I was reading this article http://sockpuppet.org/blog/2015/01/15/against-dnssec/ and this line caught my eye, "With TLS properly configured, DNSSEC adds nothing." My gut reaction was to disagree, but the more I thought about it, I realized I couldn't think of a counter example. Granted I only have a cursory understanding of DNSSEC, but he seems correct. Am I missing something?

  • It may help for the generation of the certificate, with DNSSEC your reduce the risk of an attacker spoofing your DNS to a CA.
    – Tom
    Jan 8, 2017 at 13:41

1 Answer 1


TL;TR: In some use cases like HTTPS (web) DNSSec is not really needed. In other use cases like SMTP (mail) DNS spoofing will not be noticed by TLS, that is man-in-the-middle is possible if DNS can be spoofed even if TLS itself is properly used.


When used within HTTPS (web) and the currently established CA system you don't need DNSSec, because the browser checks the name in the URL against the name in the certificate and validates the trust chain using a locally stored (pre-trusted) root-CA. But note that the proper issuing of the certificate itself might be affected by DNS spoofing (see below).

With SMTP (mail transport) the situation is different. To get the next hop within mail delivery a mail transfer agent (MTA) must know which server is responsible for which recipient domain. This is done by looking up the MX record in DNS. If this record can be spoofed (which can be done without DNSSec) then the MTA will deliver the mail to the wrong mail server. Even if delivery is done with TLS the sending MTA will not notice if the MX reports the attackers server as target server, because the hostname of the attackers server and the name inside the certificate will still match. A mechanism similar to MX for mail exists for SIP (VoIP) in the form of SRV records and it has thus the same problems.

Apart from that there are other protocols which rely on secured DNS. The most prominent is probable DANE which tries to replace the currently used but broken CA system with a system where the expected certificate is stored at the same place as the hostname, that is inside the DNS. The same way you could also store SSH host keys.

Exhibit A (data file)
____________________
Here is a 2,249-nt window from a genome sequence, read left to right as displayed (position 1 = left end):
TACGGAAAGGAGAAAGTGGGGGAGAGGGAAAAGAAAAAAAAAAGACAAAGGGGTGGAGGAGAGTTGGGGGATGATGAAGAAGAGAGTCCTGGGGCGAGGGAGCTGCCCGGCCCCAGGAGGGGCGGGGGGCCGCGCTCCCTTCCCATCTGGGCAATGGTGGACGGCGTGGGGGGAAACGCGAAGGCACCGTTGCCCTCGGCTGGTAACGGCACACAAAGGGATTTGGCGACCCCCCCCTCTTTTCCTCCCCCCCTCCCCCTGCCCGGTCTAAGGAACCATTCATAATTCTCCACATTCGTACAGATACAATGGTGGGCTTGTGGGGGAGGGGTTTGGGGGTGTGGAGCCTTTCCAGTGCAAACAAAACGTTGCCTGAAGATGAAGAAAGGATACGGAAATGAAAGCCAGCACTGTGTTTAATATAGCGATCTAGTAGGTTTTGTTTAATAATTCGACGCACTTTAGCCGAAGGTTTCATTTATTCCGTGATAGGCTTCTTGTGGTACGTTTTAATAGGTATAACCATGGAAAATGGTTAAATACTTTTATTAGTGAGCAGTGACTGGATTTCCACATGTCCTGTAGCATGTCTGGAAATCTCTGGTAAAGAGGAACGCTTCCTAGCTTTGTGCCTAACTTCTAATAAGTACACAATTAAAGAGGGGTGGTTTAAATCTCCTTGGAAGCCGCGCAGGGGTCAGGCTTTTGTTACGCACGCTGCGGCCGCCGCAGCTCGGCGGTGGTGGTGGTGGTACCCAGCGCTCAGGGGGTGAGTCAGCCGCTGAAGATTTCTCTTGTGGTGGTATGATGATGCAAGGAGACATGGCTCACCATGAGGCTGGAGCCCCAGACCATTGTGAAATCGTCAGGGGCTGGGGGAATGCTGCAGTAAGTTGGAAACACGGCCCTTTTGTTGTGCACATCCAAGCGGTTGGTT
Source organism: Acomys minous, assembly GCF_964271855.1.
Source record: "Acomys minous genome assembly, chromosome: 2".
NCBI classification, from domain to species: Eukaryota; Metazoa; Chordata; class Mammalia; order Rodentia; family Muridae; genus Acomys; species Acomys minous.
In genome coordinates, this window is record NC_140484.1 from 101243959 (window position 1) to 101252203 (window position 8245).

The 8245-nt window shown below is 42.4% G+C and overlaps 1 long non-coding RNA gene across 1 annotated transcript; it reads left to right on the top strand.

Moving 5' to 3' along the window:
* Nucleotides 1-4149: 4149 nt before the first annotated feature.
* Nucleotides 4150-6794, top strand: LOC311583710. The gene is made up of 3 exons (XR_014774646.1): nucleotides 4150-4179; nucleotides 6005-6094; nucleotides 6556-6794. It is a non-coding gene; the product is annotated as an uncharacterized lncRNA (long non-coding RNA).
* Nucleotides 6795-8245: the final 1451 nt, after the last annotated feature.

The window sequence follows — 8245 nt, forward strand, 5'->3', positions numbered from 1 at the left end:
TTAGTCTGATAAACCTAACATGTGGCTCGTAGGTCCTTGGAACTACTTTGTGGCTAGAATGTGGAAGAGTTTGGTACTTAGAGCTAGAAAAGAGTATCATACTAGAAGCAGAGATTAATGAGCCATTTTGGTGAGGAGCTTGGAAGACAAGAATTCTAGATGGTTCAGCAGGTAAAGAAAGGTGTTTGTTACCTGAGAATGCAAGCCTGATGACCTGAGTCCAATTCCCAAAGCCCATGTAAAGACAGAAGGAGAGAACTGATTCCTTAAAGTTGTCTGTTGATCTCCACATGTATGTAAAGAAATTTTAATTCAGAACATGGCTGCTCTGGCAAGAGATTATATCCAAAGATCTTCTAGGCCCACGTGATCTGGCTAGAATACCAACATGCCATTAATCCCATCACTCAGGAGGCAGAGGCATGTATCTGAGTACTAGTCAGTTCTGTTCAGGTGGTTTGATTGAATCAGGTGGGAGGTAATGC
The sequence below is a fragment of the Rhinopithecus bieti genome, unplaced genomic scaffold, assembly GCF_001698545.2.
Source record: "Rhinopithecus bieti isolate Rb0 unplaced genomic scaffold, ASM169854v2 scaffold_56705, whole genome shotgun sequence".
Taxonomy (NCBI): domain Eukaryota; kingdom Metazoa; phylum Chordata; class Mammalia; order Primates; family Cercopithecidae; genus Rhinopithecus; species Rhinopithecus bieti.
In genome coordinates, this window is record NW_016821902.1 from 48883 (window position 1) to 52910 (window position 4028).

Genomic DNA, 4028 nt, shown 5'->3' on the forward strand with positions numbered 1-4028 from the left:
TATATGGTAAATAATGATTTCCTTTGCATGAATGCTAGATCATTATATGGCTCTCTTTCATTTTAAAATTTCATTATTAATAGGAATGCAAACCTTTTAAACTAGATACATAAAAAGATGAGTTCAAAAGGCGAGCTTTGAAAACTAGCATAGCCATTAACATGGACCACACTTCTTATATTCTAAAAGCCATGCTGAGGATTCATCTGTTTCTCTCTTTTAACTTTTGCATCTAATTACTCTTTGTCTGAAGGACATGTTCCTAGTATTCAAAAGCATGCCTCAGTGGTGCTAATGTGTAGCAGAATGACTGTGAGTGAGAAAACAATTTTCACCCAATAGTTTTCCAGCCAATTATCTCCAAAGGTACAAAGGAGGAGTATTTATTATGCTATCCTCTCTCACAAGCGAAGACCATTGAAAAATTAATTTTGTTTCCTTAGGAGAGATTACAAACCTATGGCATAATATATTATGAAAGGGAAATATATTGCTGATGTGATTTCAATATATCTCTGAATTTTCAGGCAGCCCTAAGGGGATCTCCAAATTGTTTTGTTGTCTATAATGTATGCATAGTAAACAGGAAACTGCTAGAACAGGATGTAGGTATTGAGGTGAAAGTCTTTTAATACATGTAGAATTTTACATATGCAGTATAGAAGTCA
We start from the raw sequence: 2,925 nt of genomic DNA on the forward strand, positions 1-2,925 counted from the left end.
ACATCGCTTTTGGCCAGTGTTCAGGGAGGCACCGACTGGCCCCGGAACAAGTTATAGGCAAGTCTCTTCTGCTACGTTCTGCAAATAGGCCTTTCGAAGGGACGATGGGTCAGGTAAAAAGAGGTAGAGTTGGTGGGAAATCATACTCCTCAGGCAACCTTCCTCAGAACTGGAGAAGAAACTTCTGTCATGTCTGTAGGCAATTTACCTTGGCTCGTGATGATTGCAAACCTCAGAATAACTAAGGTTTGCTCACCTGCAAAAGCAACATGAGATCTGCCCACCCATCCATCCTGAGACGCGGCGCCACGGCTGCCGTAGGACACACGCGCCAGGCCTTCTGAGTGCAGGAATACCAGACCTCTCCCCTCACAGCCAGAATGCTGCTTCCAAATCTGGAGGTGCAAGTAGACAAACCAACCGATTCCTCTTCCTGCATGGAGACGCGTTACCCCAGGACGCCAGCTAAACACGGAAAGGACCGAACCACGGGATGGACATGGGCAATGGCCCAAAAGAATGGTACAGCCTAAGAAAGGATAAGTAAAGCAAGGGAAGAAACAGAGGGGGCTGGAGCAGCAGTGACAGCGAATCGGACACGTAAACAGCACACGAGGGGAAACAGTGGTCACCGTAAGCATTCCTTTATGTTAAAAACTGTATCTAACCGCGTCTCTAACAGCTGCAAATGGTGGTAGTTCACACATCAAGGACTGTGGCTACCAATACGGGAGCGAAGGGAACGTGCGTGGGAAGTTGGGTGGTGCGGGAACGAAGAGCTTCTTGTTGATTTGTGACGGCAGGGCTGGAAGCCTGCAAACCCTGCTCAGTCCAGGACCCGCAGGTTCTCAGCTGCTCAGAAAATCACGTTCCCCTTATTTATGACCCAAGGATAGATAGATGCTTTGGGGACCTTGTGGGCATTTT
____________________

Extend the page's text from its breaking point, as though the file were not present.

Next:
Also, in the current system with public pre-trusted CA most of the identity checks done when issuing a domain validated certificate can be forged if the attacker is able to do DNS spoofing at the right place. This includes the case where the domain validation is done with mail or where the validation is done by accessing a specific file on the site with HTTP only (because the site has no HTTPS yet). While in the first case the MX record will need to be spoofed you need to spoof A/AAAA or CNAME records in the second case. And once the attacker has got the certificate for the site in question the MITM attack against the site will not be noticed any longer.

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    If you do not actually trust all of the CAs your browser trusts (IOW if you suspect the enormous list of pre-trusted CAs contains some rogue or compromised CAs) then DNSSec does improve security for HTTPS, as a combination of DNS spoofing and a corresponding certificate from a pre-trusted but untrustworthy CA would go unnoticed. Nov 24, 2015 at 0:09
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    If an attacker can spoof or alter responses from your DNS servers (or the tld you use) they can send fake responses to a CA and get a domain validated (or email validated) certificate for your domain. Nov 24, 2015 at 0:46
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    @JasperWallace No, just because an attacker can spoof you (maybe you're on a public wifi network that they control), that doesn't mean they can also spoof a CA that is running its own recursive DNS servers.
    – Mike Scott
    Nov 24, 2015 at 6:58
  • The part about hijacking the process of issuing the certificate is important. I've incorporated it into the answer. Thanks a lot. Nov 24, 2015 at 7:08
  • How does an attacker spoof the MX record in the DNS query response if it's served over TLS from a trusted DNS server? Or does the victim have to use attacker's DNS server for the attack to succeed? (in which case TLS is pretty irrelevant) Oct 26, 2018 at 0:01

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